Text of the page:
News & Editorials
The Columbian, December 2, 2004
Public Opinion Goes Against Teachers Union
By ELIZABETH HOVDE, Columbian Staff Writer
The Washington Education Association's (WEA) definition of success appears to be as strange as its definition for fair. Someone get the union's leaders a dictionary, asap.
A Nov. 11 press release from the union said, "WEA members celebrate election success on Saturday." It goes on to say that the union's 77,000 members (public educators in this state are forced to pay dues to the WEA if they want to teach here) helped elect "strong, pro-public education leaders and defeat charter schools." In addition to the charter school legislation's defeat, the union cited victories in six of seven "priority races" in the Legislature as part of its election contributions.
What the WEA press release failed to mention was that several, make that many, of its election dreams did not come true on Nov. 2, despite the union's vast spending.
Take the races that the union felt important enough to lobby for on the front cover of its organizational newsletter WE, a publication paid for by those 77,000 members who mandatorily pay union dues, enabling WEA to fund its aggressive politicking. The newsletter that hit educators' homes (including mine) just days before the election said, "Our Students Need Your Vote." Above that was an illustration of a ballot surrounded by kids and showing votes for the following six races: Christine Gregoire for governor, John Kerry for president, Judith Billings for state schools superintendent, Deborah Senn for attorney general, approval of Initiative 884 (a sales tax increase for more educational offerings) and rejection of Referendum 55 (charter schools). If success is one out of six races, the WEA is champion of the universe. But of those front-cover races, only Ref. 55 went the union's way.
In that same election issue of WE, the union "took to the streets, so to speak, to ask some of you (its members) what you think is the most important issue on the ballot affecting public education." As usual, leading its members to believe there isn't a conservative or Republican in its fold, the WEA just happened to find those members who echoed the union's political opinions. These man-on-the-street pontifications, which were represented as random, expressed support for Kerry, Gregoire, and I-884, while showing disdain for public charter schools and incumbent schools superintendent Terry Bergeson. Imagine that.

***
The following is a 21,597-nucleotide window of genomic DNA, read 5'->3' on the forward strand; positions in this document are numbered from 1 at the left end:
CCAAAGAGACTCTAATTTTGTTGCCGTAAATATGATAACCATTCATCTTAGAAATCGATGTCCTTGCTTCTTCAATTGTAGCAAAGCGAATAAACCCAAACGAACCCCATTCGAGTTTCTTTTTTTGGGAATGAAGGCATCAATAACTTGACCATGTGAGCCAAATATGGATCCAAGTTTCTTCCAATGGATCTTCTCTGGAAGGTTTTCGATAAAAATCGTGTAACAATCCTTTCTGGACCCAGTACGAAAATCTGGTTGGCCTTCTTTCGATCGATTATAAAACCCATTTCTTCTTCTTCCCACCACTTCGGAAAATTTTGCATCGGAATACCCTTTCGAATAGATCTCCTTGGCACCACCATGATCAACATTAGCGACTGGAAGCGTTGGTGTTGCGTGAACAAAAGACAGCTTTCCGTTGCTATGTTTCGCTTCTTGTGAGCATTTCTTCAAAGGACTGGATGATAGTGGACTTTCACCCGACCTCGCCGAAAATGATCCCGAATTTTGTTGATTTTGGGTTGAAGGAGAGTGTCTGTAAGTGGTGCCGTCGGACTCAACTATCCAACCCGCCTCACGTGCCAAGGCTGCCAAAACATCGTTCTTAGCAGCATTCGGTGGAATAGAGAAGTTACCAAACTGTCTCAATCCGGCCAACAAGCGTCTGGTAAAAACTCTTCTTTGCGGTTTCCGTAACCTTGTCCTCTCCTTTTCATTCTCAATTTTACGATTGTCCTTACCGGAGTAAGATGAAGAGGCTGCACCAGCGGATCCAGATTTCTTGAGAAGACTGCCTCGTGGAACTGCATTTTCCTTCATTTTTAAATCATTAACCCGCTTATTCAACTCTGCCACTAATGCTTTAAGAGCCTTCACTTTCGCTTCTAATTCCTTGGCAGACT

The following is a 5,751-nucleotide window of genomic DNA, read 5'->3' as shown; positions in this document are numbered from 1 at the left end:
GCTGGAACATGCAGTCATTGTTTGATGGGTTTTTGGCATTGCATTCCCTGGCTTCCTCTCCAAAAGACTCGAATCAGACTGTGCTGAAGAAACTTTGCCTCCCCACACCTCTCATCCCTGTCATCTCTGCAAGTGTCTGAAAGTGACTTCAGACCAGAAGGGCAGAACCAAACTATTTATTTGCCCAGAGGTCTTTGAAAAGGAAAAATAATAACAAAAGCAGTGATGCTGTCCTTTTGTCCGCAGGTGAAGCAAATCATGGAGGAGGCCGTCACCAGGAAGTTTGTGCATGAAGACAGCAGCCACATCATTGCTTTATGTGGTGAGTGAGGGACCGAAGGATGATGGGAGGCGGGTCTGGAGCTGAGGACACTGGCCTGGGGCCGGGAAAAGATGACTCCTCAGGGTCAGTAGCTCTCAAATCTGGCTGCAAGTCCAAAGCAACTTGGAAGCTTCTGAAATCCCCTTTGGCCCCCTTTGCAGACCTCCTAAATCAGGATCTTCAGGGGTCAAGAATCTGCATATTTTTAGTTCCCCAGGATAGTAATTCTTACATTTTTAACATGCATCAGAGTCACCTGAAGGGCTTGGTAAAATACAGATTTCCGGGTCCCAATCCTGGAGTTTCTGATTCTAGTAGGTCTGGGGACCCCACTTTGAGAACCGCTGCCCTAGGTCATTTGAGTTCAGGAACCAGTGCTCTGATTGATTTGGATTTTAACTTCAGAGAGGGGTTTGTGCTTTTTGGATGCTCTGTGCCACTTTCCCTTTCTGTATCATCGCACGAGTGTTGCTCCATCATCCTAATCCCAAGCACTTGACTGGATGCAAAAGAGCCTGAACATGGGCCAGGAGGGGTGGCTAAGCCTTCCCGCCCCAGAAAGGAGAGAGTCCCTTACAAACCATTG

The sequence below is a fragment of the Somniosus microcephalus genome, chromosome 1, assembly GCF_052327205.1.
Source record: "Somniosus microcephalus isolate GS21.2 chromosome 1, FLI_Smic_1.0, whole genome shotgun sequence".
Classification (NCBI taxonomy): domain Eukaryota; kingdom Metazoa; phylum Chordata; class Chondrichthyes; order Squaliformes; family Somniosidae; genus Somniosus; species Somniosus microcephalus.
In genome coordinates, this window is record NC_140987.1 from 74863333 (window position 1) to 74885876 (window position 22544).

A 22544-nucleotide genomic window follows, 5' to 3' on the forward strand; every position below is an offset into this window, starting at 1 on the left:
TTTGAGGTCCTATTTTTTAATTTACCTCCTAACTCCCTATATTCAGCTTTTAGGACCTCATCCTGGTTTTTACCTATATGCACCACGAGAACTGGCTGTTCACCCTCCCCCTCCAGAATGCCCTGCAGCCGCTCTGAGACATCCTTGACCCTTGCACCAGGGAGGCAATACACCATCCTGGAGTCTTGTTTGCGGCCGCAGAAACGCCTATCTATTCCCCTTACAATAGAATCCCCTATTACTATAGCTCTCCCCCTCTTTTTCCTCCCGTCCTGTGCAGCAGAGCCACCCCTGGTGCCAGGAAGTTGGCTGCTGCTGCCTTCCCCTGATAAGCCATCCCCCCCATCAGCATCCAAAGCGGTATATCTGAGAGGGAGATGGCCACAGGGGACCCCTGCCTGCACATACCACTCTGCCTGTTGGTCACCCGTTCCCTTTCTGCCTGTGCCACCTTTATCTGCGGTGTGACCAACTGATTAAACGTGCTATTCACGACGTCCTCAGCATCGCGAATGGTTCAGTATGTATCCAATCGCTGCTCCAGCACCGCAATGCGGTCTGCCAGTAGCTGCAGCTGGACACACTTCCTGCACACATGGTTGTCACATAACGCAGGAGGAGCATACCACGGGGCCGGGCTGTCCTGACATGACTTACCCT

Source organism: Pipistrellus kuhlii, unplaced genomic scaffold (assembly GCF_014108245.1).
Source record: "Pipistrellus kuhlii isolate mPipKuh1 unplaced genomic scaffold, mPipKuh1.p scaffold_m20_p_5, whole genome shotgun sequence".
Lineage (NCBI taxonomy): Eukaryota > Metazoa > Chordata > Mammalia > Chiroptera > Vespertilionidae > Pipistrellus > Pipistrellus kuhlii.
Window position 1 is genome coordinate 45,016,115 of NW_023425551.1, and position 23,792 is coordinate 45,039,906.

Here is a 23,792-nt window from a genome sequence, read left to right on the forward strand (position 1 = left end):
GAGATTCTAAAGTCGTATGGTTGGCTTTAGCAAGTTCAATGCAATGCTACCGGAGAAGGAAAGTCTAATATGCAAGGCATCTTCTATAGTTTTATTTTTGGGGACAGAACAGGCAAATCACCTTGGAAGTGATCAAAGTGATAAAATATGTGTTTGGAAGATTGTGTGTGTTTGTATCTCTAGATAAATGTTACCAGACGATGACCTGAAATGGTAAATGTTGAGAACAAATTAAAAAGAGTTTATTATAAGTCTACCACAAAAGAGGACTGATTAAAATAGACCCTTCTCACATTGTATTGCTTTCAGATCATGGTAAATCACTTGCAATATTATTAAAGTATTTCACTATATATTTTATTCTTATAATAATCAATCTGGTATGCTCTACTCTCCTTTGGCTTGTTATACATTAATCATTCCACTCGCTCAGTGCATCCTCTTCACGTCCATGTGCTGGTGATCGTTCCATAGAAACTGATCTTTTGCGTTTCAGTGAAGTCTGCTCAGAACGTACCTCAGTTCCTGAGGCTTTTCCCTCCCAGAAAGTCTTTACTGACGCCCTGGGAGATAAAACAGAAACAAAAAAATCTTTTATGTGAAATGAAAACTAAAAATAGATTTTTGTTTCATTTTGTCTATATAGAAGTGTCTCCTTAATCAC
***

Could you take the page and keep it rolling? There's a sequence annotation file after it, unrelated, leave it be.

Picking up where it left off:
What really got some teachers thinking, I hope, was the union's endorsements in state legislative races. Of 47 state House and Senate races, guess how many Democrats were endorsed and how many Republicans: 46 Democrats, 1 Republican. Tony Moore, that lone Republican endorsed for District 30, was vice president of Citizens for Federal Way Schools. He lost, but the WEA shouldn't lose sleep. The winner was Democrat Mark Miloscia, who also had the backing of labor groups.
In Clark County, the WEA lost all but one of five legislative races it gave an endorsement in: Craig Pridemore beat incumbent Sen. Don Carlson, who I think has been one of the state's most pro-education lawmakers. As a retired teacher, he was certainly one of the best informed, and he was a leader on both the Senate Education and Higher Education Committees. But because Carlson actually thought teaching was a good, fulfilling line of work, and because he recognized the limitations of a state budget in recession, he was on the WEA chopping block along with other moderates.
WEA Creates Another World for Members
The WEA's press release marking "election success" (and failing to mention numerous defeats or how much money WEA members spent on the election) is consistent with its year-round efforts to convince its members of a false reality. In the union's world, all educators are Democrats, all Democrats are pro-education and all Republicans are, by default, anti-education. Let's hope WEA members are diligent enough to educate themselves about who represents us rather than taking the union's word for it.
And maybe someday, these educators will lobby those government leaders to free them from the hundreds of dollars they're forced to pay this union each year to contort the truth and dabble in politics with which many members disagree.
Did you Know?
According to the state Public Disclosure Commission, the WEA and its political action committee (WEA PAC) contributed a total of $1,274,737 in the state's 2004 election. This amount does not reflect what WEA spends internally on political efforts.
WEA alone, not the PAC, gave $652,755 to two statewide ballot measures, making the union the eighth top contributor to 2004 ballot measures. (The majority of that money went to reject Ref. 55.)
The National Education Association, WEA's parent organization, came in at 10th place on the top contributors to Washington state's ballot measures for 2004. It gave $500,000.
Elizabeth Hovde's column of personal opinion appears on the Other Opinions page each Thursday. Her e-mail address: firstname.lastname@example.org.
Copyright © 2004 by The Columbian Publishing Co.
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